Check ’em boys
221. Phil Morris
A former soldier from the Wirral, Merseyside who has spent the past 11 years supporting men with testicular cancer and raising awareness.
Phil Morris, 41, was himself first diagnosed with the cancer in 2003, and found there was little support to help him deal with the emotional and psychological side of having the disease. A chance backstage meeting with Paul Weller and his drummer Steve White while he was undergoing treatment led to Phil sharing his story.
Together, Phil and Steve went on to set up the website ‘checkemlads.com’, which gives straightforward information and support to young men. The site has had over 4 million hits and the campaign has attracted almost 20,000 members to Phil’s Facebook support group and 11,000 followers on Twitter. A dedicated team of 25 volunteers who have suffered from testicular themselves help run the campaign.
As well as running the website, Phil visits patients with testicular cancer in hospitals across the country and gives three awareness raising talks every month in schools and hospitals. He also organises an annual memorial walk up Mount Snowdon every August, which brings male cancer survivors together to make new friends and pay respects to men who have lost their battle with cancer. Survivors come from across the world to take part.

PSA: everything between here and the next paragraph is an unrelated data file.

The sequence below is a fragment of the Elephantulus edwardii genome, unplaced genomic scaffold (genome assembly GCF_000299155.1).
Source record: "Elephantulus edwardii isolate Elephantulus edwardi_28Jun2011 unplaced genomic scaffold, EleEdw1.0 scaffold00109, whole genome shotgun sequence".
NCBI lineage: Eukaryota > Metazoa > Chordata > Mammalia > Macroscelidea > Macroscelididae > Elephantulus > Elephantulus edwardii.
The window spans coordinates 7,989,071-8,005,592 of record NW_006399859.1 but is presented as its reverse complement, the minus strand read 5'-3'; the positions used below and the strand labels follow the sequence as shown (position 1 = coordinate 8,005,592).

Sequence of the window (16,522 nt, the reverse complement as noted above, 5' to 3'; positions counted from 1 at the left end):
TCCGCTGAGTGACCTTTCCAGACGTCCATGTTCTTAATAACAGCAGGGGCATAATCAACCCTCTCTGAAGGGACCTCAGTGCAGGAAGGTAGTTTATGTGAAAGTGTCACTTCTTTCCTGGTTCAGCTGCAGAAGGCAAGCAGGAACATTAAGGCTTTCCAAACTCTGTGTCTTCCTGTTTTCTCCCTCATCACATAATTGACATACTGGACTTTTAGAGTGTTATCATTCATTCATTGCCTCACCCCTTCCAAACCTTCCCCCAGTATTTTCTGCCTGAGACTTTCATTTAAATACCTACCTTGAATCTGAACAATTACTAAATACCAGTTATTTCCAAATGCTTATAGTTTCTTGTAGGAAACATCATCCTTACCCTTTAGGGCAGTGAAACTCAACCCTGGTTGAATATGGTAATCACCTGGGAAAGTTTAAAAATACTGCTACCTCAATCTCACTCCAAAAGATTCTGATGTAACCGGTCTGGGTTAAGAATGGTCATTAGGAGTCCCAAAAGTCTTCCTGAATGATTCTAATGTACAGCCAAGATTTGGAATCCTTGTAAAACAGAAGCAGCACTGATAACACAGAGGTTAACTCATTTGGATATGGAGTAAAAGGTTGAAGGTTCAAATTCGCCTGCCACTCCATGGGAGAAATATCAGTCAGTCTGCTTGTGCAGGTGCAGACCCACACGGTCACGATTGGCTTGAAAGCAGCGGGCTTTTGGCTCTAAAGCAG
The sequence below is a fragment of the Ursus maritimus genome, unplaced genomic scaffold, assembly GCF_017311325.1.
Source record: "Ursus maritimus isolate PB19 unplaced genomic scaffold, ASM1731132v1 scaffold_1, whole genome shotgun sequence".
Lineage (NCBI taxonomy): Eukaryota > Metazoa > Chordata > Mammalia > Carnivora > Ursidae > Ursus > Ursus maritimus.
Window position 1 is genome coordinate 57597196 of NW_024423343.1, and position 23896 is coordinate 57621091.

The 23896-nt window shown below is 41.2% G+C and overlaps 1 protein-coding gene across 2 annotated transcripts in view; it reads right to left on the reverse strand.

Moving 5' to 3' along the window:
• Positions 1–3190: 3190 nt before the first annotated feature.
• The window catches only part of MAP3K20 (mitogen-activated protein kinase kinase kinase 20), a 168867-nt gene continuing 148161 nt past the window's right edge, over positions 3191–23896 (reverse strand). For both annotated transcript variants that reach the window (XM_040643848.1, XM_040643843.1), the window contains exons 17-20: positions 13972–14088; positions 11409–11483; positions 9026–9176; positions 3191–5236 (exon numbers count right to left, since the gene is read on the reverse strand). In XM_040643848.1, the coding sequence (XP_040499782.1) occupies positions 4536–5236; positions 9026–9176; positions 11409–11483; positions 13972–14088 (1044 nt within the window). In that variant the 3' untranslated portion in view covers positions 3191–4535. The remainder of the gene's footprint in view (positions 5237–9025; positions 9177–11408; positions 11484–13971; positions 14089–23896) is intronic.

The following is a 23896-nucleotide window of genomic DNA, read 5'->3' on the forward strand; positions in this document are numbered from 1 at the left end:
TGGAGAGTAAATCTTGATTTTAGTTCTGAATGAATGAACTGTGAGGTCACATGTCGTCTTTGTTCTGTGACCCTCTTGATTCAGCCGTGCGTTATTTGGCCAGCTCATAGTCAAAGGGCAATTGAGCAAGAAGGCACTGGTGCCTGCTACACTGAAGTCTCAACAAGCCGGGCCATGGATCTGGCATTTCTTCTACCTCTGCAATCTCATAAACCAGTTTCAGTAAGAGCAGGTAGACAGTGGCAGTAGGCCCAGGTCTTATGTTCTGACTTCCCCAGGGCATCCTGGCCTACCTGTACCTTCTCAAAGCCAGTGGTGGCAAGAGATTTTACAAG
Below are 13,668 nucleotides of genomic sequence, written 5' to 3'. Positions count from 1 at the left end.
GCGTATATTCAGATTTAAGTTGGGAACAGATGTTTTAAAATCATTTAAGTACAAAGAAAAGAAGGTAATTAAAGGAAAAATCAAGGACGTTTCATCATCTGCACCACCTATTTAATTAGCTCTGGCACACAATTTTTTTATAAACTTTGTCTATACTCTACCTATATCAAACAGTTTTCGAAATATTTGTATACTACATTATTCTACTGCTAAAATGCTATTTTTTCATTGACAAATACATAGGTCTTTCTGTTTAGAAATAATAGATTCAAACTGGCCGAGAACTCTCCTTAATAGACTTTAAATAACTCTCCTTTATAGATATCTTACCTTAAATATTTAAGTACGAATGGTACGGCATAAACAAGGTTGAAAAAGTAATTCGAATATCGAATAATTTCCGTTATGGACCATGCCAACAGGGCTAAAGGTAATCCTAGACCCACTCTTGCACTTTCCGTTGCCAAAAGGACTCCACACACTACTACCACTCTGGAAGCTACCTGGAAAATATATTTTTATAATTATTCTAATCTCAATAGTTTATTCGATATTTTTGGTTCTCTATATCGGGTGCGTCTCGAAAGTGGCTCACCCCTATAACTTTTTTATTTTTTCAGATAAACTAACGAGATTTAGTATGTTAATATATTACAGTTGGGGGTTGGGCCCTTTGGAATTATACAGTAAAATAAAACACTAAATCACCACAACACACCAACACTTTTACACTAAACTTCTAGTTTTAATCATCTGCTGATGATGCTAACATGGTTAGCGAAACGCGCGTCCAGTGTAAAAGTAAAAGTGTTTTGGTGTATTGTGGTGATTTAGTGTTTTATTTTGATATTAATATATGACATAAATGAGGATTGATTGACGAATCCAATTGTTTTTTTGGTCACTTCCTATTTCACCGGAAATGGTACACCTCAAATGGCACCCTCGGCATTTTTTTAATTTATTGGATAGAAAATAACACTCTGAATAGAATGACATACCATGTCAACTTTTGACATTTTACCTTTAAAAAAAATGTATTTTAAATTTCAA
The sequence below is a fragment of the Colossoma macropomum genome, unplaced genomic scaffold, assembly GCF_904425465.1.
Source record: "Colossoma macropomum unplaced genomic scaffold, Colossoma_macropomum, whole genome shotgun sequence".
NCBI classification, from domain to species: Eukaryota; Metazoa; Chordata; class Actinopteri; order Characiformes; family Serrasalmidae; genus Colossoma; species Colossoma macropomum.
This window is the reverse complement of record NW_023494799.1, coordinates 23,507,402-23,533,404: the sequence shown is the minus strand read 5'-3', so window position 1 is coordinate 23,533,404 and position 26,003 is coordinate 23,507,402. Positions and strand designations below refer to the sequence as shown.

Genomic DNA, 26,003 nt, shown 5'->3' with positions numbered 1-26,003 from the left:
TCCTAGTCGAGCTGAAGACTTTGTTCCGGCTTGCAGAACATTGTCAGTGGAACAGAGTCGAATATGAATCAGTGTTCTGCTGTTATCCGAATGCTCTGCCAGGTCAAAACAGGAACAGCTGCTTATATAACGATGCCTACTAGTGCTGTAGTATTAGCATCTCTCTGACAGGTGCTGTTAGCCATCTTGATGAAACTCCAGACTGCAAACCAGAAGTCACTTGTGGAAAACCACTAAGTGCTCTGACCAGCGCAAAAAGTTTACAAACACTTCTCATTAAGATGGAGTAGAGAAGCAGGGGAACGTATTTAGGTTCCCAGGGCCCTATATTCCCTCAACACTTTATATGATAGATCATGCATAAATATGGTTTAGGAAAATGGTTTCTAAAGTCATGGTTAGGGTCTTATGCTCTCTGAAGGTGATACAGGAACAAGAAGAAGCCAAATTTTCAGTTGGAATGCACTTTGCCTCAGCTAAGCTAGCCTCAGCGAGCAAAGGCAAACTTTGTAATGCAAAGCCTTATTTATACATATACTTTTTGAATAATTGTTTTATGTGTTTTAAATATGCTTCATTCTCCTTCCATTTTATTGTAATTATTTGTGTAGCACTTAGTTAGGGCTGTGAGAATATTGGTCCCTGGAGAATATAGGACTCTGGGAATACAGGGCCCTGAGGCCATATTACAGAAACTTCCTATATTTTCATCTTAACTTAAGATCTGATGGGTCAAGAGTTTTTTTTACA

Thanks to Phil’s down to earth and engaging approach, his CheckEmLads campaign has taken off and his education and support films have been used by the NHS and are viewed across the world. The campaign has been so successful that he is now in the process of setting up “Checkemgirls.com“, a website for the ladies who’s partners or sons have been diagnosed can get help and advice.
Prime Minister David Cameron said:
“Phil works tirelessly to raise awareness of testicular cancer in a straightforward, matter of fact way. His ‘CheckEmLads’ campaign is leaving young men across the country better informed and will save lives as a result. I am delighted make him a Point of Light.”
“I survived cancer and find myself grateful I did, as an ex soldier I think it is a duty to help others who are in pain or scared when they have cancer. There was nothing 10 years ago focused on male cancers and I saw it needed someone to step forward change this. I have a great team around me of survivors who spend their spare time helping me and others.”
Alison McGovern MP said:
“Phil Morris’ commitment to raising awareness of testicular cancer and promoting early diagnosis is truly inspirational and will have helped to save many lives. His remarkable story of surviving cancer and going on to work so hard to ensure many other men are able to do so and to improve the emotional and psychological support available to those diagnosed with testicular cancer shows why he is so deserving of this award. I want to pay tribute to the incredible work that Phil and his team of volunteers do and wish them continued success in tackling this terrible cancer and helping those diagnosed with it.”